Researchers at Nationwide Children’s Hospital have reported the use of smartphone-based virtual reality (VR) games by pediatric patients undergoing dressing changes for burn injuries. This work builds on an existing body that explores alternative approaches to pain reduction through music, hypnosis, toys and VR.
The American Burn Association reports that burn injuries affect around 250,000 children in the United States each year. Besides the burn injury itself, patients suffer from pain related to dressing changes, which is also worsened by anxiety and anticipation.
Opioids are an effective treatment against burn injury-related pain, but their side effects can be devastating. This is what has led to an increased interest in alternative approaches to pain reduction.
The new study was published on June 21 in JAMA Network Open.
The team included Henry Xiang, MD, MPH, PhD, MBA, along with several other colleagues. The team reported the use of smartphone-based VR games during dressing changes in pediatric patients.
Dr. Xiang is also a professor of pediatrics and epidemiology at Nationwide Children’s Hospital and director of the Center for Pediatric Trauma Research.
“The smartphone-based VR game was very effective in reducing patient-reported pain,” says Dr. Xiang.
The Pilot Study
The pilot study was designed as a randomized clinical trial, and the research team divided children, between the ages of 6 and 17, into three treatment groups: active VR, passive VR, and standard care. Most of the patients had second-degree burns and received outpatient care for burn injuries between December 2016 and January 2019.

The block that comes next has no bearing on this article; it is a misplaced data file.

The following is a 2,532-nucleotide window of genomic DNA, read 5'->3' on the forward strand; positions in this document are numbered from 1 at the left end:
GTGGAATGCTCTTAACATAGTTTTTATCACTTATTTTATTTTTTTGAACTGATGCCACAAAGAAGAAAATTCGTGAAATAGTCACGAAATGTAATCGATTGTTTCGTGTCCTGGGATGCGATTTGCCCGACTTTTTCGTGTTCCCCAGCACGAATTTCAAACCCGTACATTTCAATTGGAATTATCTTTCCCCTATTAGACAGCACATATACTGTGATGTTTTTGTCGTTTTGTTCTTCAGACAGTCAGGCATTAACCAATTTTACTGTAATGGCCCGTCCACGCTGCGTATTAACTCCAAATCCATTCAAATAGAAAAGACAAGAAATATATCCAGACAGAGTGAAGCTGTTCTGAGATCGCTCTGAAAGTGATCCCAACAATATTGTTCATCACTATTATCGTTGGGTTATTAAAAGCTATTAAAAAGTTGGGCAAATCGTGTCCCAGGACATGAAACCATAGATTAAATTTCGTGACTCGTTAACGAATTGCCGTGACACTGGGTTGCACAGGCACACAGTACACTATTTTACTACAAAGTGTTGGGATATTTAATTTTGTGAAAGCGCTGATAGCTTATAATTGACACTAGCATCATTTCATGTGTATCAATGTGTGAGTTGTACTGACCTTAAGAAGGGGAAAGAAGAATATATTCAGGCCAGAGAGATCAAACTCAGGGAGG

The VR game used is called “Virtual River Cruise,” and it was designed specifically for the study by Nationwide Children’s Research Information Solutions and Innovation department.
“Two factors were considered for the game’s design,” explains Dr. Xiang. “The first factor was a snow, cooling environment within the game. The second factor was cognitive processing to encourage active engagement.”
The patients used a smartphone or headset to play the game during their dressing changes, which lasted around five to six minutes.
The patients that were in the active VR group actively engaged with the game. In order to remain still while playing the game, the patients tilted their head to aim a target. The patients that were in the passive VR group only watched the game without interacting.
Lowering Pain and Opioid Dependence
Caregivers and patients botn reported their perceived pain and subjective experience in post-intervention surveys, and nurses evaluated the game’s clinical utility.
The lowest overall pain score came from the patients in the active VR group, and most patients and caregivers reported a positive experience with the game.
According to the nurses, the game is clinically useful in the outpatient setting. Prior to the use of VR, computer-based games were used during this process, but their bulkiness was not clinically practical.
“Smartphones are easy to use, and most families have them,” said Dr. Xiang.
Dr. Xiang believes the VR games can also be played at home to relieve pain since they are easy to use and effective.
“Pediatric burn patients still need dressing changes at home after hospital discharge, and these changes could be very painful,” said Dr. Xiang.
Dr. Xiang is also leading a research project that is funded by the Division of Emergency Medical Service of the Ohio Department of Public Safety. The project aims to evaluate the feasibility and efficacy of VR games in reducing pain during burn dressing changes at home.
According to Dr. Xiang, the ongoing opioid crisis is another reason to look into these alternative treatments.
“The future research direction is to evaluate whether smartphone-based VR games have an opioid-sparing effect,” says Dr. Xiang.